Lean to the extreme: How much can we cut?

July 17, 2019
Forget about business strategy—just slash resources until success is out of reach!

Forget all you’ve heard about Lean principles. Anorexic manufacturing, or the 3C’s (Cut! Cut! Cut!), is one of the most eye-catching manufacturing trends ever. So why would we operate this way?

1. Dire need to stay in business. The thinking here goes: “Well, I tried, but now we’re in survival mode.” So why try to do anything right? Who needs change? The way things have always been done has always sort of worked, so let’s cut corners and slash and gash. It’s not our fault—it’s upper management’s fault; most of our talent has retired; and these Millennials just don’t get it. Instead of trying to understand the business, let’s cut headcount, travel, and the budget.

Here’s the plan: We do close to 50 million pounds a year at a cost to produce of $1.00 per unit. We have a designed capacity of doing 150 million pounds a year. So we have 100 million pounds of opportunity, but it is hidden. We might have enough demand to capture about 80 million pounds of this capacity, but instead we are going to spend $250 million in capital to build a new plant. We sell our product for $1.29 on an average SKU. After all other expenses, we make about $0.01/unit produced.

So (scribbles in math and mumbles aloud):

Take $100 million in opportunity (which could be gained with a little outside help) + waste $250 million in capital for a new plant (that will be designed just like this one, 33% efficient) = cut five headcount (saving $300k) and trim $1 million more from the budget.

Now that makes sense! You see, anorexic manufacturing really works!

2. Fat isn’t cool. Have you paid attention to the newest trends? Being fat just isn’t cool. Who needs discipline, execution, and time when you can just cut headcount and slash budgets? It is much easier and is the road more traveled. Besides, everybody else is doing it.

Who cares that most implementations fail? Blame the consultant. There is always a way out. I can’t wait to have no champions, give no support, and push back against the change needed for success! Employees love another flavor of the month. They love it so much that they anticipate the next greatest thing! The facilities group loves changing the dog-and-pony boards that get put up with every “new” initiative to make it look like something meaningful is being done.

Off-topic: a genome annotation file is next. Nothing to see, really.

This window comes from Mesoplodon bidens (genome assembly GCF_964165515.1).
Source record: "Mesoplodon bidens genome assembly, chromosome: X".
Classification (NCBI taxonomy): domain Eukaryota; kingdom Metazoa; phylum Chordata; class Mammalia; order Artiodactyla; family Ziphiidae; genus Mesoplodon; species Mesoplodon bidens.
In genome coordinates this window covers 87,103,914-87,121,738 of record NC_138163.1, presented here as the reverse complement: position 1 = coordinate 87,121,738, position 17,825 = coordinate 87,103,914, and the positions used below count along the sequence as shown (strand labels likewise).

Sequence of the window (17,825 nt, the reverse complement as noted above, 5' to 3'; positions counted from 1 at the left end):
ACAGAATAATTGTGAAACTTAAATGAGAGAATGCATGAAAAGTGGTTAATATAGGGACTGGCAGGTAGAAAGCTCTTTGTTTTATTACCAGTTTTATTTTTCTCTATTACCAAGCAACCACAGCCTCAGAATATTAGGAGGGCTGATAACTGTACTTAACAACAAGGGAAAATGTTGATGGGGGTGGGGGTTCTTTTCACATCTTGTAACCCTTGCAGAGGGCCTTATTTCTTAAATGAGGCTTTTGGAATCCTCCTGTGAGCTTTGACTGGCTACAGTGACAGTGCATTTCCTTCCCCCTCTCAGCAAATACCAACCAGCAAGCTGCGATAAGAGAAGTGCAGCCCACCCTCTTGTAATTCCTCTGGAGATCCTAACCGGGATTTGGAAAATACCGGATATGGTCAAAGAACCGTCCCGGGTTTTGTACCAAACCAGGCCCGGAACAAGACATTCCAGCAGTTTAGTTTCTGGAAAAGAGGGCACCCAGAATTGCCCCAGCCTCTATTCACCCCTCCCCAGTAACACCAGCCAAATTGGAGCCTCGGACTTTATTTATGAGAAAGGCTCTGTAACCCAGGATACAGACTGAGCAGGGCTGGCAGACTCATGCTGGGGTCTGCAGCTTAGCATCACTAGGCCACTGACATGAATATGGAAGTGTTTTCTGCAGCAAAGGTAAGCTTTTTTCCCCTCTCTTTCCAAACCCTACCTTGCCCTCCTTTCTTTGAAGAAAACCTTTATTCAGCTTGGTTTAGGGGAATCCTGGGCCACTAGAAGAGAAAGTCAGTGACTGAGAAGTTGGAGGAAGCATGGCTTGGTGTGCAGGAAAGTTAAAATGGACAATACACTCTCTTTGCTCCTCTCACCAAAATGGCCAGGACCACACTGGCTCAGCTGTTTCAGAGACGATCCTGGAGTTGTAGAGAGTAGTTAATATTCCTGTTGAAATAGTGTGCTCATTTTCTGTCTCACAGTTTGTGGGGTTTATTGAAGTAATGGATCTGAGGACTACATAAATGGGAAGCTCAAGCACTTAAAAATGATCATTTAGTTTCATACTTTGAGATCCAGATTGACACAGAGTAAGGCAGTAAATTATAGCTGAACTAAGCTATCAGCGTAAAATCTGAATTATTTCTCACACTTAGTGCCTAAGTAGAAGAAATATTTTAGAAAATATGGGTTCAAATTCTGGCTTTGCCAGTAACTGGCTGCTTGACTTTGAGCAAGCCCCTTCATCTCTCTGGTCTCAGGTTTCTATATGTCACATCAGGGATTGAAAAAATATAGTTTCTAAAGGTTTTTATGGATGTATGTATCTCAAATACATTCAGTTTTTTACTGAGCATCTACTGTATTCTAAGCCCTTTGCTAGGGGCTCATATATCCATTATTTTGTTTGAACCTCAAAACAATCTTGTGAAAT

About the Author: The Captain

Captain Unreliability is a satire of the state of the manufacturing industry in ’Merica today and is written by an industry professional known for using humor to get the point across. Stay tuned for more useless advice, and if you have topics you’d like to see covered or questions you’d like The Captain to weigh in on, contact The Captain directly at [email protected] or follow on Twitter @CUnreliability.

3. New management. As a new manager, to be the hero the company hired me to be, the first thing I do is look at headcounts and budgets. Slash headcount by 30%! Slash budgets by 15%! This should save the bottom line for about three years. By then, I’ll move on to the next job or promotion anyway, so who cares about my legacy or setting up my successors for success—they will get the blame when the company is failing anyway. At least I will look good!

Then down the road I can say: “What happened? When I was there we were raking in the dough!” Why would I study true cost-cutting through reliability and leave a great legacy when I can benefit myself now and make it look good while doing it? Besides, it will only take them about 7–10 years to recover from what I did. They’ve got this!

The implementation of these seven steps will allow you to golf more, travel more, and spend more time with your family:

  1. Cut headcount
  2. Cut budgets
  3. Cut production
  4. Take shortcuts
  5. Overuse salaried employees’ time
  6. Underuse people’s skills and talents
  7. Wait for stock prices to surge

Follow these steps to create less frustration within yourself and help raise the stock price long enough for you to consider yourself to be a successful manager.

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